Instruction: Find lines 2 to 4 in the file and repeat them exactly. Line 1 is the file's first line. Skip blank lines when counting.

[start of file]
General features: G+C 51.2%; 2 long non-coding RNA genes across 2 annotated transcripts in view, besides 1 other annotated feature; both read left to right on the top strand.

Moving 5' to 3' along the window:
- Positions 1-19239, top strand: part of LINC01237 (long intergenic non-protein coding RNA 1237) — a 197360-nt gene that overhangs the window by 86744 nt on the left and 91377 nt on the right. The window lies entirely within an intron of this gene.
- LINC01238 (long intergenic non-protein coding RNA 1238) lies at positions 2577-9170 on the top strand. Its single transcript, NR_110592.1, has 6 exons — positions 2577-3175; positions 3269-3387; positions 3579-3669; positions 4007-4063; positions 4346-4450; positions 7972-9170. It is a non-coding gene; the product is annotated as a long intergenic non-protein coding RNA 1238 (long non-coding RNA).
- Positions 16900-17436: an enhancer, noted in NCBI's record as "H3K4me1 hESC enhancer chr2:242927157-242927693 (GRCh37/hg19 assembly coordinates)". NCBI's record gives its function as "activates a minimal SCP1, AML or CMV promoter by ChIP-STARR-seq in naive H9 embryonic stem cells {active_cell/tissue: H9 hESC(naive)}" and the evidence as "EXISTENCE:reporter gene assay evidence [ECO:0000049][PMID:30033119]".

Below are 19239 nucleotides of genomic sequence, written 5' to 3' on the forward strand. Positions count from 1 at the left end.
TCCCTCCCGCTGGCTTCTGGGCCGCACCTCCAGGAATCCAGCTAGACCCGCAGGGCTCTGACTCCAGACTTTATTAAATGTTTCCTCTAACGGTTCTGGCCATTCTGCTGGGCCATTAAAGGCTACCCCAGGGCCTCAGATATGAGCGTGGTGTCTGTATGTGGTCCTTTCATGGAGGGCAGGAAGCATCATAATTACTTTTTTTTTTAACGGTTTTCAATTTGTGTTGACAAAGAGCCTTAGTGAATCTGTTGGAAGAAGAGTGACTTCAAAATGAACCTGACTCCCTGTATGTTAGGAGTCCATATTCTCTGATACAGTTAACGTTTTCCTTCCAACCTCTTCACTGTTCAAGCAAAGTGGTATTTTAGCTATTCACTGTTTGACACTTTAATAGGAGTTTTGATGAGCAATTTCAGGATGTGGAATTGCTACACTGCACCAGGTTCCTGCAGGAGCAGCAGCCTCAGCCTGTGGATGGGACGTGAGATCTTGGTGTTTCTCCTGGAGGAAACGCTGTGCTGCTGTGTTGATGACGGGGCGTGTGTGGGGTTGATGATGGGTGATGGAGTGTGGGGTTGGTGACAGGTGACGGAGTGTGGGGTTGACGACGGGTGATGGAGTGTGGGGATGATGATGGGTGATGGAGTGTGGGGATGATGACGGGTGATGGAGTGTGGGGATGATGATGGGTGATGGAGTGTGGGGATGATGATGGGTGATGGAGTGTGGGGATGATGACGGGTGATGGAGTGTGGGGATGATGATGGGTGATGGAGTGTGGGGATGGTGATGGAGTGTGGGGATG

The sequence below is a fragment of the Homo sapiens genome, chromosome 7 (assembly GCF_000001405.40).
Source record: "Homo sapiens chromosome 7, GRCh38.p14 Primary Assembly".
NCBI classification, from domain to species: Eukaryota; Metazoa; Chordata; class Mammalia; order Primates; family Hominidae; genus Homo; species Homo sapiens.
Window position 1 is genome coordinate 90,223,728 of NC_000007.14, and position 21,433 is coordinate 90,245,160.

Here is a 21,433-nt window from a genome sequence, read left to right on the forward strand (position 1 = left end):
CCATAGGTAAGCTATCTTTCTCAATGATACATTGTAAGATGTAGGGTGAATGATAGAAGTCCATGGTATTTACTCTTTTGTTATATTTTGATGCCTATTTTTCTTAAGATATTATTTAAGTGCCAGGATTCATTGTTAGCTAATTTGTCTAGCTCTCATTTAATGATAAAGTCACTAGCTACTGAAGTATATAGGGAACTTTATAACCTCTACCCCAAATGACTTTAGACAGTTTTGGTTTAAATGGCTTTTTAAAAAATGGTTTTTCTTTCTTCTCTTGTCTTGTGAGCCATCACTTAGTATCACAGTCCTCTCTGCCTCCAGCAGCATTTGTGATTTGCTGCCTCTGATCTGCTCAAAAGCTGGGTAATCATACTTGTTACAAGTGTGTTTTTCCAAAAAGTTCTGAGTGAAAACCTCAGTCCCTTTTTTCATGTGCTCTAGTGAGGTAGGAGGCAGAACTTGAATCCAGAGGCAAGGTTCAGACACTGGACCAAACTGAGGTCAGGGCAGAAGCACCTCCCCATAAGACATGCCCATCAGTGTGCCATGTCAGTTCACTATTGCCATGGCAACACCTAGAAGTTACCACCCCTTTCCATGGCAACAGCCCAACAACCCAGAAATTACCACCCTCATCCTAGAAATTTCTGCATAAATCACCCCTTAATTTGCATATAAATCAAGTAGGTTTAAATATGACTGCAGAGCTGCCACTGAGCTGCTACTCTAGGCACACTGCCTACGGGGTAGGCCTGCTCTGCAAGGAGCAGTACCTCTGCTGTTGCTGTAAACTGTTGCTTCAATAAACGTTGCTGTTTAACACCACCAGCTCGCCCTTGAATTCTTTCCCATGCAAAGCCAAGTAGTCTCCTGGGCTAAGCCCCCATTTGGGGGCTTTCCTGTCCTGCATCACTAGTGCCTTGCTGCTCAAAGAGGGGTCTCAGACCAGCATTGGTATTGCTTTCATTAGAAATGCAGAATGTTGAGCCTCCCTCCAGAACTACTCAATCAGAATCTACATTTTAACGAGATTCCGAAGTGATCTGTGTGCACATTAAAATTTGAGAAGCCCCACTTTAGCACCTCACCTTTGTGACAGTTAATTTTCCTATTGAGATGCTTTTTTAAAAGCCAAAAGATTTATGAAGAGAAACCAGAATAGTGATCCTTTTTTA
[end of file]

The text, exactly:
Moving 5' to 3' along the window:
- Positions 1-19239, top strand: part of LINC01237 (long intergenic non-protein coding RNA 1237) — a 197360-nt gene that overhangs the window by 86744 nt on the left and 91377 nt on the right. The window lies entirely within an intron of this gene.
- LINC01238 (long intergenic non-protein coding RNA 1238) lies at positions 2577-9170 on the top strand. Its single transcript, NR_110592.1, has 6 exons — positions 2577-3175; positions 3269-3387; positions 3579-3669; positions 4007-4063; positions 4346-4450; positions 7972-9170. It is a non-coding gene; the product is annotated as a long intergenic non-protein coding RNA 1238 (long non-coding RNA).